How does this end?
In order to end this problem, our education and our organizational response must increase.
Among states studied nearly half to three-fourths of the victims had been in foster homes or the welfare system. It is yet another reason to focus on this at-risk demographic. Currently, child welfare systems have protocols for abused and neglected children but are not set up to handle trafficked and exploited children. We must change our laws so trafficked and raped girls don’t end up in the juvenile system. The problem is that girls who are “caught” are not seen as the victims but rather bad girls and teenager hookers. Yet these behaviors have to be taught. No girl ever dreams of entering this lifestyle if given the opportunity to dream. No girl in the America should ever be for sale.

We must train officers to see young women as someone’s child and not a law breaker. We need to recognize that many trafficking victims have become drug addicted to cope with their abusive lifestyle and help them get clean with treatment. Ordinary citizens must learn to spot the signs of a trafficking victim and inform hotlines, organizations, and the police. It is dangerous for a person to try to immediately remove a victim both because the victim will resist out of fear and traffickers are known for extreme violence and disregard for human life.

Red Flags
Some of the red flags that help spot a victim are 1) scripted answers 2) inconsistencies in story 3) branding or tattoos that reflect ownership 4) bruising with varied stages of healing with black, blue, purple, yellow shades 5) cigarette burns, rope burns, scars, cuts, or other physical abuse 6) coming onto several men 7) appears helpless, shamed, nervous 7) malnourished 8) inability or fear to make eye contact 9) chronic runaway, homeless youth 10) dating much older abusive or controlling men 11) not attending school or has numerous school absences 12) sudden change in attire possession or behavior 13) travels to other cities frequently 14) uses terms common to the commercial sex industry. If you see 2-3 of these signs present it is best to seek help. The average life expectancy for a child forced into sexual slavery is 7 years.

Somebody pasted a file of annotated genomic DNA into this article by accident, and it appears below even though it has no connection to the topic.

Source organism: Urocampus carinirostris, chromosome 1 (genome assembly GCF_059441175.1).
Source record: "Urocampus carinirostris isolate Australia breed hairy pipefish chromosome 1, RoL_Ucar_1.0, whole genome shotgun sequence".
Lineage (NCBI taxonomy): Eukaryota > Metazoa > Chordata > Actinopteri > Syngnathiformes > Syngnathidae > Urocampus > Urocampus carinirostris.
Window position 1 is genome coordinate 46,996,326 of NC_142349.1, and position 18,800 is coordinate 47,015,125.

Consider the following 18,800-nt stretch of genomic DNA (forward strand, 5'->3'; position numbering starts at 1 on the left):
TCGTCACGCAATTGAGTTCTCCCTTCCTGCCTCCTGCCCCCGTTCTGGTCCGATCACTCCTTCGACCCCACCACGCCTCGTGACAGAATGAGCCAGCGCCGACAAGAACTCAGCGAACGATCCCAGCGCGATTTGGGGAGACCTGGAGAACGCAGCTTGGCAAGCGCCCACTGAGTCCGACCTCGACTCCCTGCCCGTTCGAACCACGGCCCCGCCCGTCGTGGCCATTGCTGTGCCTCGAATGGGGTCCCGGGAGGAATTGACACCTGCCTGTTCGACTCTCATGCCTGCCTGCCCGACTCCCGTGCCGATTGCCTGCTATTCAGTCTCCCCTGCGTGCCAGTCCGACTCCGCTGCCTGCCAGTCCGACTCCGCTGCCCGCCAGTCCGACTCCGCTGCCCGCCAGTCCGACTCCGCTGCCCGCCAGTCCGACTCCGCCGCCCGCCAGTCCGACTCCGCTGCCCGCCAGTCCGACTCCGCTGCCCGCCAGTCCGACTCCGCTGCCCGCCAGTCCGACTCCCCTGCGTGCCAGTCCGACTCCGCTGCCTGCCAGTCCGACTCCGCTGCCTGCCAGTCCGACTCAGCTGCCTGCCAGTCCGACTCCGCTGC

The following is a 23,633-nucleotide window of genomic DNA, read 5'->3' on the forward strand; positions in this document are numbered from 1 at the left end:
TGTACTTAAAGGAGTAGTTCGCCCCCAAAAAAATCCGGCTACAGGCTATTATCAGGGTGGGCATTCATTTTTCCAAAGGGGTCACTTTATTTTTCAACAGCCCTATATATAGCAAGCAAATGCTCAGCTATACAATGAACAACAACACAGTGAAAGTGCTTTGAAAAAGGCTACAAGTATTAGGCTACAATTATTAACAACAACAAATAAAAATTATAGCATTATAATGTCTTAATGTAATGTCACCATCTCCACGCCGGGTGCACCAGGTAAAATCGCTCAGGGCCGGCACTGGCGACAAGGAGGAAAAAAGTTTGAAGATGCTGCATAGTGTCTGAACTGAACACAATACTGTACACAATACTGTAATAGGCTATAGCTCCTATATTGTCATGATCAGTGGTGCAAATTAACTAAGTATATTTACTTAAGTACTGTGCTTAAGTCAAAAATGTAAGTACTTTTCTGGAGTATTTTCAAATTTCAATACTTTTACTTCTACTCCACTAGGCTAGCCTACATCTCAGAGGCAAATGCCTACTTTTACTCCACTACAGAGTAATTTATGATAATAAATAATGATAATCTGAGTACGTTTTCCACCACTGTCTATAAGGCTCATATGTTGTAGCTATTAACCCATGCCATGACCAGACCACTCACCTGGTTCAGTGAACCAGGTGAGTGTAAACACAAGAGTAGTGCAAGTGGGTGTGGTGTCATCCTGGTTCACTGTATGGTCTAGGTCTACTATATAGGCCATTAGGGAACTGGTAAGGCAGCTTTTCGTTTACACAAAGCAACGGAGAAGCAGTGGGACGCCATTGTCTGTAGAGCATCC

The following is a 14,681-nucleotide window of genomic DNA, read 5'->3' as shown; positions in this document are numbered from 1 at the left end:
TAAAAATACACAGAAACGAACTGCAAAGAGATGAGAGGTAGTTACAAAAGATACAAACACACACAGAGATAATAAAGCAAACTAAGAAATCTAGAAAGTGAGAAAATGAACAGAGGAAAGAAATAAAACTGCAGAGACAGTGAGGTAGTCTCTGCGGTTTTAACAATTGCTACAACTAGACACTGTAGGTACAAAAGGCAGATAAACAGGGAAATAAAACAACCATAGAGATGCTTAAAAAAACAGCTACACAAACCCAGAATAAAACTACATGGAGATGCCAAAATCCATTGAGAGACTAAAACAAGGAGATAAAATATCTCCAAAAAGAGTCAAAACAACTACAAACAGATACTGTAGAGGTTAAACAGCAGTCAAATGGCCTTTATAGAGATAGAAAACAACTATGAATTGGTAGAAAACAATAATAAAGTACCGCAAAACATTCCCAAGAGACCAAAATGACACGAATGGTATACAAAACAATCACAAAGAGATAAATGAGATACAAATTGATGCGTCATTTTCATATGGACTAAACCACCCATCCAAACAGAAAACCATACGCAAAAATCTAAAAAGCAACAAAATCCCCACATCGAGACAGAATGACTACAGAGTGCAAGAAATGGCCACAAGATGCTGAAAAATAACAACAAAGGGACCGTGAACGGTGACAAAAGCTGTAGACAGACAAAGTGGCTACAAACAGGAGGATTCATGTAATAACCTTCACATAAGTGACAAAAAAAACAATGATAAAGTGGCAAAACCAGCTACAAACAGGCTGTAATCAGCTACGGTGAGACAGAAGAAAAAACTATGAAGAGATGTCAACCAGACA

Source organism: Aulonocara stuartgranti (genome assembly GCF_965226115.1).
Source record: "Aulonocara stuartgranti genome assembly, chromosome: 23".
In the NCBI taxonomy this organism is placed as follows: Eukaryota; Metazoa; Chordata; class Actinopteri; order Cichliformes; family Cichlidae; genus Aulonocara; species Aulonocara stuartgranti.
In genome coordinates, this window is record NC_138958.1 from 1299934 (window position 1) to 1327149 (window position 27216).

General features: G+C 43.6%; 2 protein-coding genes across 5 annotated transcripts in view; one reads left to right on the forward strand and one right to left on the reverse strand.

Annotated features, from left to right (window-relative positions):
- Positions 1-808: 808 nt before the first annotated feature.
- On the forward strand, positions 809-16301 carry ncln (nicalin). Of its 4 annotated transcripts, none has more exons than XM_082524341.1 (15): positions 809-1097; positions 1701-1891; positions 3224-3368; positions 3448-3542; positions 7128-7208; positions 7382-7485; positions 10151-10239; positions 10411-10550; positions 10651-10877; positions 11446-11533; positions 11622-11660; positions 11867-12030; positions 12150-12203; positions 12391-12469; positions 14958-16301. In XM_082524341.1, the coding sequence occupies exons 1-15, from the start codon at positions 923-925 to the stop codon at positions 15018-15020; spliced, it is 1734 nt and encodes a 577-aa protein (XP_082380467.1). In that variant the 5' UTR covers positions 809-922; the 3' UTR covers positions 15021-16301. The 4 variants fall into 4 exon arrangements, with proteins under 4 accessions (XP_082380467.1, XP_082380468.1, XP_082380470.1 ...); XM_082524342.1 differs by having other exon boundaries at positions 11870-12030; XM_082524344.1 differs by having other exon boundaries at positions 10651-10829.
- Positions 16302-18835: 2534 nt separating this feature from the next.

We must also teach our children how to avoid being lured into these traps. Young people have to be reminded they are not invincible and their decisions will have weighty consequences. Traffickers hang out on social media, the internet, at schools, and at malls. Youth need to be educated on how these people might act and what to look for to avoid. Programs like these can be found from Traffic 911 who teach the risk signs at schools, Boys and Girls clubs, juvenile detention, youth groups, and other places.

Source: Catherine Anderson